• From starting position straighten you legs. Keep your core tight and don’t let your back arch while doing this.
  • Take a deep breath in, as you exhale  lower one leg to the ground, bring back to starting position, repeat on other side.
  • Alternate legs, 10 repetitions,rest, complete 3 sets.

core strength exercises leg lifts

Hope you get the chance to try some of these ! The great thing is that they can be done in your bedroom with no equipment so they are easy to sneak in during nap time!

On another note, it’s really challenging to find pictures to demonstrate these exercises without infringing on some copyrights so I just took these myself after the gym really quick while the baby was still sleeping in her carseat!! So no judgement please! I am still getting my own body back and I have a long way to go,  but I am definitely feeling pretty great about where I am with my core strength right now. I was hoping to make a video but quite honestly between the baby crying and the dog barking I think it would take about 100 takes.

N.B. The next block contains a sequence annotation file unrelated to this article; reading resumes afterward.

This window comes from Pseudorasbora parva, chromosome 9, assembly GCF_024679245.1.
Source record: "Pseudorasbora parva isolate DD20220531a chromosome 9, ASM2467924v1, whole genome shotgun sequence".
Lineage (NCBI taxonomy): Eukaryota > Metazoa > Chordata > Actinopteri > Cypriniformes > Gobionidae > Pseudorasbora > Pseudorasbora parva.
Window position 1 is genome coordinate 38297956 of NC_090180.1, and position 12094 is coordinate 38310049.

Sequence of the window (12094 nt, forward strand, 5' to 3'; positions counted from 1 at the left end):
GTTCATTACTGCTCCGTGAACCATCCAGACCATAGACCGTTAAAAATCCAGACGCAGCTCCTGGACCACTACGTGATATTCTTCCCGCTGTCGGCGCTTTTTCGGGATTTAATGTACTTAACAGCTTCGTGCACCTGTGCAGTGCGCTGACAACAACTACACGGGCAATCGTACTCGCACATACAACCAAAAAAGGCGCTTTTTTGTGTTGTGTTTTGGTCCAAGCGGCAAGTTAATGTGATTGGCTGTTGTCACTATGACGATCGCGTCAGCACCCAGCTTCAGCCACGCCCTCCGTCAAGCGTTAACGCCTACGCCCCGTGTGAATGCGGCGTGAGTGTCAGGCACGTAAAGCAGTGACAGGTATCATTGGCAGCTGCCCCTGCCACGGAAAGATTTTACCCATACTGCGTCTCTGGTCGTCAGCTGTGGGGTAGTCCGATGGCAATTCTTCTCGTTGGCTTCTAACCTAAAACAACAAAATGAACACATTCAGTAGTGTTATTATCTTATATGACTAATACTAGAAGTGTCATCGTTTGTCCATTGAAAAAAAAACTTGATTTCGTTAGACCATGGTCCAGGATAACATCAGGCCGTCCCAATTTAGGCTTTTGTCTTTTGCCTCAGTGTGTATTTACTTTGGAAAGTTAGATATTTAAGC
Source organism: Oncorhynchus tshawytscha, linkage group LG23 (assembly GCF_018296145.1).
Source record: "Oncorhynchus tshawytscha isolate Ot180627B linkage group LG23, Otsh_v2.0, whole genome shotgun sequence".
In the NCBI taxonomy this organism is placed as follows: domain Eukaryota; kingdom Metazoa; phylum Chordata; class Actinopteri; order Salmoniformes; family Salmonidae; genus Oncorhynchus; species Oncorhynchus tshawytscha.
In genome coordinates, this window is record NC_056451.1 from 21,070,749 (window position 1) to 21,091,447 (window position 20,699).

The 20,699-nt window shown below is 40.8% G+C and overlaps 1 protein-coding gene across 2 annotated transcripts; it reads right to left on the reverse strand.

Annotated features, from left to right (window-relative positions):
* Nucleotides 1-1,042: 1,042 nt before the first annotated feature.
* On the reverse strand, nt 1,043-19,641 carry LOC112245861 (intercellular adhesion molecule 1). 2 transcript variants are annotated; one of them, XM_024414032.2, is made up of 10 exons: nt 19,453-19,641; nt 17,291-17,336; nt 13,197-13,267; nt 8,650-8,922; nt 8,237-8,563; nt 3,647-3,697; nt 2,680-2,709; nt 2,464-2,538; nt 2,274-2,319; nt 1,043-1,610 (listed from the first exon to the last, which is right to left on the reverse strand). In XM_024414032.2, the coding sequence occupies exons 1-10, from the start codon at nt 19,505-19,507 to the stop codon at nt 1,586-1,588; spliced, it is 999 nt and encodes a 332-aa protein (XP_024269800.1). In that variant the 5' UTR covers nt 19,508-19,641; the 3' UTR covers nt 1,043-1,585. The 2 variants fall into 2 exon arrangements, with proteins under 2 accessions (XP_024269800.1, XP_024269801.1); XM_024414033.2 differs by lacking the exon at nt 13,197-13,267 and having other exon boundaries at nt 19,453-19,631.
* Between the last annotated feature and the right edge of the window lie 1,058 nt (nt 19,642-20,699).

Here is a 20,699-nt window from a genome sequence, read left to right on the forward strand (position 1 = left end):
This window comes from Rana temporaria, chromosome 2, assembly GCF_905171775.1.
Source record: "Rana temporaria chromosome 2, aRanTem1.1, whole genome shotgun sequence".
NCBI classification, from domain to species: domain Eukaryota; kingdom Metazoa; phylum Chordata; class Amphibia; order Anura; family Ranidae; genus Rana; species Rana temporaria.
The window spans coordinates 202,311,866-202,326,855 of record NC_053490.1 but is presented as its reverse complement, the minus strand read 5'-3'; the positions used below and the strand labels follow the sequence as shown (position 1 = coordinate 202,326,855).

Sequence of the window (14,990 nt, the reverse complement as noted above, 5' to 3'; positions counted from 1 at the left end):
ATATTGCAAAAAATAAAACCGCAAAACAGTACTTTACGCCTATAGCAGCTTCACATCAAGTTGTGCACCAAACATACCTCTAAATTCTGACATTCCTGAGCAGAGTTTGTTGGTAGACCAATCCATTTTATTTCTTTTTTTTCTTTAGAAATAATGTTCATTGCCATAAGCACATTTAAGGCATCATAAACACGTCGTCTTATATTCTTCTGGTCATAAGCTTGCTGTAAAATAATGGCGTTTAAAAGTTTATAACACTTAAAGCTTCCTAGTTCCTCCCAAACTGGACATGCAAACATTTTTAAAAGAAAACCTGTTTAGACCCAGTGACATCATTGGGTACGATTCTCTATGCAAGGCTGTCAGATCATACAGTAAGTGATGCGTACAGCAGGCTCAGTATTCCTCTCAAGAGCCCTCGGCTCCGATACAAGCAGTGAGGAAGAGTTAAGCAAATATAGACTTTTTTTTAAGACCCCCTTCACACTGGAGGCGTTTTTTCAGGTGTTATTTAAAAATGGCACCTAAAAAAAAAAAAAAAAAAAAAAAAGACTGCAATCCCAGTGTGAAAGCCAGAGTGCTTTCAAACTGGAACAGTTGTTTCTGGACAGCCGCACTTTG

Take home points – key things to remember to do these correctly…

  • Never lift your head off the ground, keep a neutral neck, chin slightly tucked
  • Keep your core tight, as soon as your hips, lower back or anything else lifts off the ground or shifts in the wrong direction you are no longer working the right muscles.
  • BREATHE, it is important to breathe through these exercises as holding your breath doesn’t help much, and as much as that’s common sense its surprisingly hard to do sometimes!

See this picture for the WRONG way to do these exercises. By lifting your head up off the ground you are putting a lot of outward stress on your abdominals which can actually make your tummy look worse!

bad core exercises after baby

If you have any questions about any of these exercises please comment below or send me an email at natasha@fitmamasb.com and I will be happy to help!